Racism in America: Past, Present and Future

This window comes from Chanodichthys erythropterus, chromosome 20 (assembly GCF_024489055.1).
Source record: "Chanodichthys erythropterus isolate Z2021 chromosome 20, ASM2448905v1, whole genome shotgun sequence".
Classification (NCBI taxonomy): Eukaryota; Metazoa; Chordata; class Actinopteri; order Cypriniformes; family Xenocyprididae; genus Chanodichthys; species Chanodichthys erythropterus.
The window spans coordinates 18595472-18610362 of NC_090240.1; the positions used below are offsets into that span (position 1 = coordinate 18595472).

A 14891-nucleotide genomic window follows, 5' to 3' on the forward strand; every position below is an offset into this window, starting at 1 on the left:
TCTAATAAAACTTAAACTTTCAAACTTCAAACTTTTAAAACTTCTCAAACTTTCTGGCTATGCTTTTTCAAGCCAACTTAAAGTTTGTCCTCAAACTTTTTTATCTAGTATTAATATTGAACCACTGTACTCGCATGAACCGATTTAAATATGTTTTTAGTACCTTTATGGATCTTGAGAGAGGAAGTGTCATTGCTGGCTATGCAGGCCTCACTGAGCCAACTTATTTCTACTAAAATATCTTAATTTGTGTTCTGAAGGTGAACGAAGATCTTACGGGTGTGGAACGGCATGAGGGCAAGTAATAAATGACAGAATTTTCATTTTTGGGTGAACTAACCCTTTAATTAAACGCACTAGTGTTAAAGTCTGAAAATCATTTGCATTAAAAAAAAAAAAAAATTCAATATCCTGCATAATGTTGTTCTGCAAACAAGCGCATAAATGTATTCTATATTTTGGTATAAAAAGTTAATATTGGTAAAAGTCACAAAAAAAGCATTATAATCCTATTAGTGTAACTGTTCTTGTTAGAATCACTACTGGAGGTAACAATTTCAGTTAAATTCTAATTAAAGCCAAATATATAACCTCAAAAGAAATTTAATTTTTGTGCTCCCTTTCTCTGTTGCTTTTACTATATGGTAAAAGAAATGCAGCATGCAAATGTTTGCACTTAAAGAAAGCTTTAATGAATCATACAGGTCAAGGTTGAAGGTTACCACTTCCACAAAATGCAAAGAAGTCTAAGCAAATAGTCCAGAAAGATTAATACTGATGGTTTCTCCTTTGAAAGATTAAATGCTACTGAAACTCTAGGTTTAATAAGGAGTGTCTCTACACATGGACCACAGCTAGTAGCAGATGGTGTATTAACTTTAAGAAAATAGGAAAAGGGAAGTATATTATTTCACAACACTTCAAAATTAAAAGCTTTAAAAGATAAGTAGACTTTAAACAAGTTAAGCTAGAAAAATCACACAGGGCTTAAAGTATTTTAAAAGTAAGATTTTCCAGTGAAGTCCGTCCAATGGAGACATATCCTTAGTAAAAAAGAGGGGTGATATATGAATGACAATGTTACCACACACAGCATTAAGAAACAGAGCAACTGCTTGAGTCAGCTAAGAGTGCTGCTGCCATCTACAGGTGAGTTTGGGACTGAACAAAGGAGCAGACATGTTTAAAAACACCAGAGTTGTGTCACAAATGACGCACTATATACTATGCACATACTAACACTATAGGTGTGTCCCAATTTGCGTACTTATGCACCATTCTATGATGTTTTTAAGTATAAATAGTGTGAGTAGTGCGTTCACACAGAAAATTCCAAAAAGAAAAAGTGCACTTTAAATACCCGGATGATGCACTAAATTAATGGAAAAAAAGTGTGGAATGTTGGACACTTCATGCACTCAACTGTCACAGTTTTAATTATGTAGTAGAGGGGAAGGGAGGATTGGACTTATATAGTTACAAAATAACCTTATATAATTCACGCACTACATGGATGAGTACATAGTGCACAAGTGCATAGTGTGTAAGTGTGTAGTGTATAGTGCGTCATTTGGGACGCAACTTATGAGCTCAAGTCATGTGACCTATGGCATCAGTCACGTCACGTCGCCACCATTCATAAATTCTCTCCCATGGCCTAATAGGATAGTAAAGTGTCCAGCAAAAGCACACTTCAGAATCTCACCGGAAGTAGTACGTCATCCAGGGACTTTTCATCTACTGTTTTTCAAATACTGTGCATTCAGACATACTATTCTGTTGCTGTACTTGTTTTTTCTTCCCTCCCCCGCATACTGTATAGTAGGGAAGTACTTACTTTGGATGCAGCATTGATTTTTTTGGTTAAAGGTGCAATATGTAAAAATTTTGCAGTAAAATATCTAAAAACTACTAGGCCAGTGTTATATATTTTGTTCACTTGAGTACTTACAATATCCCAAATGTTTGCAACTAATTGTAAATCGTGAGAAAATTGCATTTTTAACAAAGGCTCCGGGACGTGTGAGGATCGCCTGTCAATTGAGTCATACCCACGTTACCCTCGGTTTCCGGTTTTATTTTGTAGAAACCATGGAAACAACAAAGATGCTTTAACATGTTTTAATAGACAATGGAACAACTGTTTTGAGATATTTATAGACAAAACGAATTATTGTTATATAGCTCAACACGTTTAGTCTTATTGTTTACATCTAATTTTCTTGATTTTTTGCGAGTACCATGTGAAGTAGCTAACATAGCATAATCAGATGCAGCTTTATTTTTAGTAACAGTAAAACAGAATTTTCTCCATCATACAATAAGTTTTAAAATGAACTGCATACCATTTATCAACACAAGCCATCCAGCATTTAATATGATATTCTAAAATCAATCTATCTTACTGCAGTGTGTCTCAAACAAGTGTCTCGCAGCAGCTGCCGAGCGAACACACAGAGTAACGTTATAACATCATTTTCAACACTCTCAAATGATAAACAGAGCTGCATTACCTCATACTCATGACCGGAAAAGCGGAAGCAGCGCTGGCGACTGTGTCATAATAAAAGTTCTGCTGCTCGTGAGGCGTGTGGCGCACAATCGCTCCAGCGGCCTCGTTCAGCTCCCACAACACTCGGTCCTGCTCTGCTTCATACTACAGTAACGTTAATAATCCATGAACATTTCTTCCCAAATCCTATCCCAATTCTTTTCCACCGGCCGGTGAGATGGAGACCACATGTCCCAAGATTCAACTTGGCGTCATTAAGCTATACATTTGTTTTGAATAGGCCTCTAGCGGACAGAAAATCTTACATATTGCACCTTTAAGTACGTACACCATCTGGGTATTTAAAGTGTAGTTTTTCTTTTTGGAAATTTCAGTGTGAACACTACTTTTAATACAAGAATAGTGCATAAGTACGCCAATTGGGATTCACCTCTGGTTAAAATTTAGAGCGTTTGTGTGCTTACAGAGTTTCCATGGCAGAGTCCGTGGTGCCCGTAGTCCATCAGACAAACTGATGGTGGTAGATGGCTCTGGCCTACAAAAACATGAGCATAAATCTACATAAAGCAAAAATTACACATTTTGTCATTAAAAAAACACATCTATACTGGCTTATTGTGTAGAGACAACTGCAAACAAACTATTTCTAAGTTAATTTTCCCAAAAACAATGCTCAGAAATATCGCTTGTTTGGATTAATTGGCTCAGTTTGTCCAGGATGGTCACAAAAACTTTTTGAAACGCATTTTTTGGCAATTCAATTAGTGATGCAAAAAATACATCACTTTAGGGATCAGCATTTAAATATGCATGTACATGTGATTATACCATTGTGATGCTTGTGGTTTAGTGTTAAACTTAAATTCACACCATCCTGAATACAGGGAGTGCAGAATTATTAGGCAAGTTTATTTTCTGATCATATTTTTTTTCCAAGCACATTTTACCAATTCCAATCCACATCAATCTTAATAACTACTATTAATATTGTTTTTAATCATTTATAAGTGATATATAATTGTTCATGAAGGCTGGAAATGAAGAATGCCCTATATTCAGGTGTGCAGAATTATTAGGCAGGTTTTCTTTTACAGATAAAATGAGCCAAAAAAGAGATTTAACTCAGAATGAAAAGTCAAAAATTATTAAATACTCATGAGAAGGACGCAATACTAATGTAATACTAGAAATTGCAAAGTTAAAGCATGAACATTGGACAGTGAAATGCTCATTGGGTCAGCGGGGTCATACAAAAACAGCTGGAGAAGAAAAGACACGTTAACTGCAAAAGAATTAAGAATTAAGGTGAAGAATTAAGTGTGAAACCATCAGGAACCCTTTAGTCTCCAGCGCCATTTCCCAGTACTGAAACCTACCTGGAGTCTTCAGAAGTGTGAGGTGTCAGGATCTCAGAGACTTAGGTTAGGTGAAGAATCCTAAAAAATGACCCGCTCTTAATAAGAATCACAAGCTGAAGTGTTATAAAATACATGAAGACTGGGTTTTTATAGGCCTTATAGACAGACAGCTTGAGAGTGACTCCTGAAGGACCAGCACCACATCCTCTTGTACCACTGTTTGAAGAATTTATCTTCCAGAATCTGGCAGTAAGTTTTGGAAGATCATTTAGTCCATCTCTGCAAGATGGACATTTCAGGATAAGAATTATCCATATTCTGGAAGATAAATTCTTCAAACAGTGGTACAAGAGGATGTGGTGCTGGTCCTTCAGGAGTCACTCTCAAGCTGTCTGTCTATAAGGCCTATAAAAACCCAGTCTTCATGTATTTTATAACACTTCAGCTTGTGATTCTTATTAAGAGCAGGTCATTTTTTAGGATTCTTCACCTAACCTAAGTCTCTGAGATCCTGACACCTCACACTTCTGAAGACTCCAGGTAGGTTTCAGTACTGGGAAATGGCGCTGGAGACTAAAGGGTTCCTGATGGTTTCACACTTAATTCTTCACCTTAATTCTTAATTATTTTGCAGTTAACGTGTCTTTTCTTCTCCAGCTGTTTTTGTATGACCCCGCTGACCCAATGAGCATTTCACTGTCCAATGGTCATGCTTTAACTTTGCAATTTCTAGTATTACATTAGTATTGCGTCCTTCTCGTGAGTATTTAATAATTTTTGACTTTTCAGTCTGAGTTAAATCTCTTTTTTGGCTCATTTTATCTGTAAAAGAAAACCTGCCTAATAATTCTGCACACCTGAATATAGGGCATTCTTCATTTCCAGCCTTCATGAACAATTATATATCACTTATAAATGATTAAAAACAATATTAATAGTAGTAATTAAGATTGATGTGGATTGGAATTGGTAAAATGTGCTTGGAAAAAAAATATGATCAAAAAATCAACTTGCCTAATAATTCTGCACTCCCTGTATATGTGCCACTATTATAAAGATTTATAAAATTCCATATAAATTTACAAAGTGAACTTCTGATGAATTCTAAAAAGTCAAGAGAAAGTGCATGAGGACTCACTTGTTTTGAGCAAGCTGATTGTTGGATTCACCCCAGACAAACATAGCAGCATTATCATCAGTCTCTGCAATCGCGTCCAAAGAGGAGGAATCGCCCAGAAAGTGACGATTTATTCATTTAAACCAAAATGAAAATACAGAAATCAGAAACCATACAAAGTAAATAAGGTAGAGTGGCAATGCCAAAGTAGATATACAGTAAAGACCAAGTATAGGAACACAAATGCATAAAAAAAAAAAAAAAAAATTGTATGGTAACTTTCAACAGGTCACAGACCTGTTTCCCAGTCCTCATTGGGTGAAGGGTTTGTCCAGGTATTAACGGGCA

Google Racism. Immediately, thousands of images will pop up. As you scroll through, you can’t help but to notice a majority of the images displayed are old, almost 60 years old to be exact. Anyone would infer from the outdated images of African Americans being beaten, the 60’s era signs saying “Whites Only”, and the grainy black and white images of Dr. Martin Luther King speaking publicly, that racism is a thing of the past. For how could it not be? Even Google, the largest search engine in the world, cannot find a recent picture of “racism”. This question of the existence of racism in our country today was the entire premise behind the book I analyzed called Why Are All the Black Kids Sitting Together in the Cafeteria. This book was authored by Beverly Tatum, current president of Spelman College, and considered to be extremely well educated on the psychology of racism. In her book, she challenges the common belief that racism was widely eradicated after the Civil Rights Movement, and she goes on to point out how despite countless studies, many people refuse to believe our country still holds prejudices against minorities. Racism has been deeply ceded in the fabric of this country since the beginning of time. While our country has made tremendous progress in reducing racial inequities and discriminatory practices, we still have a long way to go. Beverly Tatum introduces her book by describing a typical high school cafeteria at lunch time. She highlights the obvious fact that all of the black teenagers are sitting together, and sectioned off from the white population that dominates the middle area of the cafeteria. It is as if an invisible line has been drawn between the white students and the black students, and for now, no one has the courage to try and cross it. Tatum points out that it didn’t used to be that way, if you were to observe an elementary school cafeteria, you would see that racial grouping is practically nonexistent and children of all types of ethnicities are sitting together, laughing and conversing. This simple lunch time scenario is all too common across high schools in the United States, and it illustrates one of the biggest challenges our country has yet to overcome, racism. The type of racism in this country has converted from active racism to a more passive form. It is no longer socially acceptable in this country to use the “n word”, or to allot different races different restrooms and changing areas. But with all the progress we have made in creating an equal world for all races, we still see discrimination and blatant prejudice in various aspects of minority’s lives. This new type of racism is much more subtle, laws against it are harder to enforce, and often times, even those who’s suffering and hardship results from passive racism do not realize it. To understand exactly how our country is still affected by racism today, we must look to the past for clues on exactly how racial dynamics came to be, in other words, the racial formation of our country. Racism has been an issue since before our country was officially dubbed the United States of America. The British introduced slavery to the colonies, hoping that it would increase agricultural and cash crop exports, therefore increasing the profit they made off of the colonies. Winning our independence and becoming the country we are today had no impact on the way we treated the African Americans. They devalued, treated like they were less than human, and traded as if they were working animals. Slavery is a great example of a racial project because it accurately represents the racial dynamics of the United States at the time. Slavery was justified by assertions that Blacks were an inferior race. Equality made little progress until the Civil War when Lincoln issued the Emancipation Proclamation, freeing all slaves. Unfortunately, many states still found ways to quash the rights of African...
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